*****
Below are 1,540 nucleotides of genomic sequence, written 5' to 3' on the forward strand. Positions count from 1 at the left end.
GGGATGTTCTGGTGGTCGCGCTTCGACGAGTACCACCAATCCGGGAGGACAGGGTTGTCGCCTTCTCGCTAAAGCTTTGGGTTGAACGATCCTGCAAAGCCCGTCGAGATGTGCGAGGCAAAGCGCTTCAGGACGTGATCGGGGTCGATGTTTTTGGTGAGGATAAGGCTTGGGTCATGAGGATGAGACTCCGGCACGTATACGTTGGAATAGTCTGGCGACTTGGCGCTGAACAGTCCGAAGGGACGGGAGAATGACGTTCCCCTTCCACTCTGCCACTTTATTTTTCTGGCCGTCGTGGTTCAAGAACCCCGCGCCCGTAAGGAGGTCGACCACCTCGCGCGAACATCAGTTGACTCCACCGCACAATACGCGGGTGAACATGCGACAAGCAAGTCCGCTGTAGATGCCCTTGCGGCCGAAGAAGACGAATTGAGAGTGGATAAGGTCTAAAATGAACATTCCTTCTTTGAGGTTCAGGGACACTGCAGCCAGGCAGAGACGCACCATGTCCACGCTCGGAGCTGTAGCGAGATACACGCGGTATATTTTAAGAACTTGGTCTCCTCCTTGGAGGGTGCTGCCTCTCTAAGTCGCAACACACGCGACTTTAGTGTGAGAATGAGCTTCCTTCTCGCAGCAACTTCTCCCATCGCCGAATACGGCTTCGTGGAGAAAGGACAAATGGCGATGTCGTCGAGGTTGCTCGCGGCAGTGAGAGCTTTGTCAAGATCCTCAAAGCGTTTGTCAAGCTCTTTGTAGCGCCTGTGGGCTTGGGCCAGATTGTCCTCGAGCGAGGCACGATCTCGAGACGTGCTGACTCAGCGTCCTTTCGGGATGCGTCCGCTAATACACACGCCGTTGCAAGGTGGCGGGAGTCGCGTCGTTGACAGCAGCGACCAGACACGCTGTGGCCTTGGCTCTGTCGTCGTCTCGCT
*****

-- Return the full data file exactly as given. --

Below are 1,540 nucleotides of genomic sequence, written 5' to 3' on the forward strand. Positions count from 1 at the left end.
GGGATGTTCTGGTGGTCGCGCTTCGACGAGTACCACCAATCCGGGAGGACAGGGTTGTCGCCTTCTCGCTAAAGCTTTGGGTTGAACGATCCTGCAAAGCCCGTCGAGATGTGCGAGGCAAAGCGCTTCAGGACGTGATCGGGGTCGATGTTTTTGGTGAGGATAAGGCTTGGGTCATGAGGATGAGACTCCGGCACGTATACGTTGGAATAGTCTGGCGACTTGGCGCTGAACAGTCCGAAGGGACGGGAGAATGACGTTCCCCTTCCACTCTGCCACTTTATTTTTCTGGCCGTCGTGGTTCAAGAACCCCGCGCCCGTAAGGAGGTCGACCACCTCGCGCGAACATCAGTTGACTCCACCGCACAATACGCGGGTGAACATGCGACAAGCAAGTCCGCTGTAGATGCCCTTGCGGCCGAAGAAGACGAATTGAGAGTGGATAAGGTCTAAAATGAACATTCCTTCTTTGAGGTTCAGGGACACTGCAGCCAGGCAGAGACGCACCATGTCCACGCTCGGAGCTGTAGCGAGATACACGCGGTATATTTTAAGAACTTGGTCTCCTCCTTGGAGGGTGCTGCCTCTCTAAGTCGCAACACACGCGACTTTAGTGTGAGAATGAGCTTCCTTCTCGCAGCAACTTCTCCCATCGCCGAATACGGCTTCGTGGAGAAAGGACAAATGGCGATGTCGTCGAGGTTGCTCGCGGCAGTGAGAGCTTTGTCAAGATCCTCAAAGCGTTTGTCAAGCTCTTTGTAGCGCCTGTGGGCTTGGGCCAGATTGTCCTCGAGCGAGGCACGATCTCGAGACGTGCTGACTCAGCGTCCTTTCGGGATGCGTCCGCTAATACACACGCCGTTGCAAGGTGGCGGGAGTCGCGTCGTTGACAGCAGCGACCAGACACGCTGTGGCCTTGGCTCTGTCGTCGTCTCGCT